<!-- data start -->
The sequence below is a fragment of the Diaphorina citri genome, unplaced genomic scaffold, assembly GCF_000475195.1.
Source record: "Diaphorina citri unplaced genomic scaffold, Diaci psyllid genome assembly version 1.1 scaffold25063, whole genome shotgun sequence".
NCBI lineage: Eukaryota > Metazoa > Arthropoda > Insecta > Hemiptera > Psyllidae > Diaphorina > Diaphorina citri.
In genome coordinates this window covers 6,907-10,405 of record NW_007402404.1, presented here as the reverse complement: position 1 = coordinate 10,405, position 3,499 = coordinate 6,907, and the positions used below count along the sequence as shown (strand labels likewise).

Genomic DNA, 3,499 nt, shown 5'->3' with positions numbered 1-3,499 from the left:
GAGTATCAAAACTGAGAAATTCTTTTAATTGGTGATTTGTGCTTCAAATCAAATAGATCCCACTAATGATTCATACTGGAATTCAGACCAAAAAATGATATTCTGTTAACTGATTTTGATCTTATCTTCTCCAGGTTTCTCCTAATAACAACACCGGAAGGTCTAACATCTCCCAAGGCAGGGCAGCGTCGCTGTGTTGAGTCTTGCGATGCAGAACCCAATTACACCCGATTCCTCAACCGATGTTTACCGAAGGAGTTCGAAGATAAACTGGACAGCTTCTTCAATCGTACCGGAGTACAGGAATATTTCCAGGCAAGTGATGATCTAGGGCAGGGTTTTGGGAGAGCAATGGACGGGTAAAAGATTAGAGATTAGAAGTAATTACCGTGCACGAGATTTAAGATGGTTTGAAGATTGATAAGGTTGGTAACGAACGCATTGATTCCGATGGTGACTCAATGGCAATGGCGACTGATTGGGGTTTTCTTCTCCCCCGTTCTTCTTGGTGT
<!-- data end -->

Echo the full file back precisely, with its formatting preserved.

The sequence below is a fragment of the Diaphorina citri genome, unplaced genomic scaffold, assembly GCF_000475195.1.
Source record: "Diaphorina citri unplaced genomic scaffold, Diaci psyllid genome assembly version 1.1 scaffold25063, whole genome shotgun sequence".
NCBI lineage: Eukaryota > Metazoa > Arthropoda > Insecta > Hemiptera > Psyllidae > Diaphorina > Diaphorina citri.
In genome coordinates this window covers 6,907-10,405 of record NW_007402404.1, presented here as the reverse complement: position 1 = coordinate 10,405, position 3,499 = coordinate 6,907, and the positions used below count along the sequence as shown (strand labels likewise).

Genomic DNA, 3,499 nt, shown 5'->3' with positions numbered 1-3,499 from the left:
GAGTATCAAAACTGAGAAATTCTTTTAATTGGTGATTTGTGCTTCAAATCAAATAGATCCCACTAATGATTCATACTGGAATTCAGACCAAAAAATGATATTCTGTTAACTGATTTTGATCTTATCTTCTCCAGGTTTCTCCTAATAACAACACCGGAAGGTCTAACATCTCCCAAGGCAGGGCAGCGTCGCTGTGTTGAGTCTTGCGATGCAGAACCCAATTACACCCGATTCCTCAACCGATGTTTACCGAAGGAGTTCGAAGATAAACTGGACAGCTTCTTCAATCGTACCGGAGTACAGGAATATTTCCAGGCAAGTGATGATCTAGGGCAGGGTTTTGGGAGAGCAATGGACGGGTAAAAGATTAGAGATTAGAAGTAATTACCGTGCACGAGATTTAAGATGGTTTGAAGATTGATAAGGTTGGTAACGAACGCATTGATTCCGATGGTGACTCAATGGCAATGGCGACTGATTGGGGTTTTCTTCTCCCCCGTTCTTCTTGGTGT